Watson: It Doesn’t Sweat or Hate Making Decisions. What’s Not to Love?
Erick Brethenoux 270003QWTD firstname.lastname@example.org | | Tags:  watson decision-making decision-management natural-language-processi... predictive-analytics business-analytics business-rules
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I was reading Twitter the other day and came across this tweet from Tim Siedell: "If a genie gave me three wishes, my first wish would be for fewer wishes. I hate making decisions."
I think a lot of people would agree with Tim's tweet. And probably for a lot of different reasons – ranging from fear (of making the wrong decision) to fatigue (having to make too many, everyday). Ever wonder why there’s a market for smart appliances – like refrigerators that decide when to throw out the lettuce? There are just some decisions that are ripe for automation, literally and figuratively.
Enter IBM Watson the complex of commercially available computers that recently played Jeopardy! against two human super champions and won. If you didn’t see it, Watson was designed to handle the nuances of human language, to quickly analyze a lot of information about a lot of things, to put it in the appropriate context, and then play the game – buzz in on time and wager to its benefit. That’s quite a quadruple threat and teases at the enormous potential of computers to help people make all kinds of decisions in and out of their business lives.
But what does Watson have to do with our day-to-day decisions? From a business perspective, decision making has never been more consequential than it is right now, given the large amount of data at our disposal and the small amount of time to process and act on it. In fact, the ability to automate, improve and manage decisions is emerging as a primary competitive advantage for realizing business strategies, faster and with greater success. And Watson represents a new level of computer-mediated decision making that is on the horizon.
Watson's design ensures that the optimal decision will be made based on rapidly changing conditions. In a way, Watson benefits from both internal and external decision management strategies. “Internal” allows it to quickly get to the relevant answer using a vast amount of knowledge in the appropriate context. "External" decision management strategies allow it to “play the game"; providing answers when and if it is beneficial to do so -- a skill that has been lacking from most IT systems up to today.
While Watson is not a product you can buy off the shelf, so to speak,there are decision support technologies used by organizations today that are dramatically improving the timing and quality of their decision making. Technologies like business rules and business analytics can make it easier to automate and improve key operational decisions right now, making it possible to:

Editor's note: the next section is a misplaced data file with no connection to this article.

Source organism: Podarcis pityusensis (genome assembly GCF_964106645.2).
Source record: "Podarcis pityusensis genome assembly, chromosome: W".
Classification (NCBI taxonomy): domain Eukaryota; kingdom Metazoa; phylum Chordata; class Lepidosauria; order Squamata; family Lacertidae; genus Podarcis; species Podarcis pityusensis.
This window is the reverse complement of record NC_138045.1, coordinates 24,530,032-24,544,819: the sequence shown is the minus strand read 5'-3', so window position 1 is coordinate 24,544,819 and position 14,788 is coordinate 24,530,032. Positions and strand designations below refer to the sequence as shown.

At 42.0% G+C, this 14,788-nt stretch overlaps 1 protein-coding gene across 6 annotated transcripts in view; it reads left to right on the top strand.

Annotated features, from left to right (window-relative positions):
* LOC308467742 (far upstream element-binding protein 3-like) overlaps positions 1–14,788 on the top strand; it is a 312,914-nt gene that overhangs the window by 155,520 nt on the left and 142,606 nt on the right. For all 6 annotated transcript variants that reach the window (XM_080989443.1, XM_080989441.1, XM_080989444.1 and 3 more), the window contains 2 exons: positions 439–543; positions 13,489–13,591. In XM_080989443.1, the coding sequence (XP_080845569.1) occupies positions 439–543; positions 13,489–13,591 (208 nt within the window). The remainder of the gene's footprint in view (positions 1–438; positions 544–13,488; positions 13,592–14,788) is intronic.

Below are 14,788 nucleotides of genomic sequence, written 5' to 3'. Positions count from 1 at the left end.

Today, if a customer phones into a call center to complain, the agent can have the necessary customer information and suggested offers at his or her fingertips to prevent defection (internal, tactical answer) or, better yet, instill loyalty -- a decision that comes after determining whether that customer is worth retaining in the first place (external, strategic answer).
Right now if you’re an insurance firm, agents can accurately predict which claims are likely to be fraudulent and automatically flag them for investigation, allowing them to accelerate the payment of valid claims.
And hospitals can validate changing patient conditions, taking into account critical lab results and other important medical factors, to determine when to trigger an alert and to whom that alert should be sent; lowering the risk of transmission errors and decreasing the amount of time it takes for nurses and doctors to react to conditions.
And the list goes on. Automating the decisions that need to be automated or providing humans with the right information to make the best decision, especially under stressful conditions, is what decision management is all about at its core.
Think of the speed, accuracy and confidence that Watson could have in its next generation. Infused with Watson's skills, if not its power, decision management solutions will continue to make operational decision making more agile, personalized, accurate and consistent across business processes and applications -- while complying with a broader strategic plan.
So, Watson doesn’t sweat or hate making decisions -- two key value propositions for decision management technologies. They allow us to calmly and coolly find the best decision and then systematically apply it across appropriate channels for better business outcomes, immune to the pressures of time and human noise. What’s not to love?
And here’s another point of view, by James Taylor, on what Watson means for Decision Management.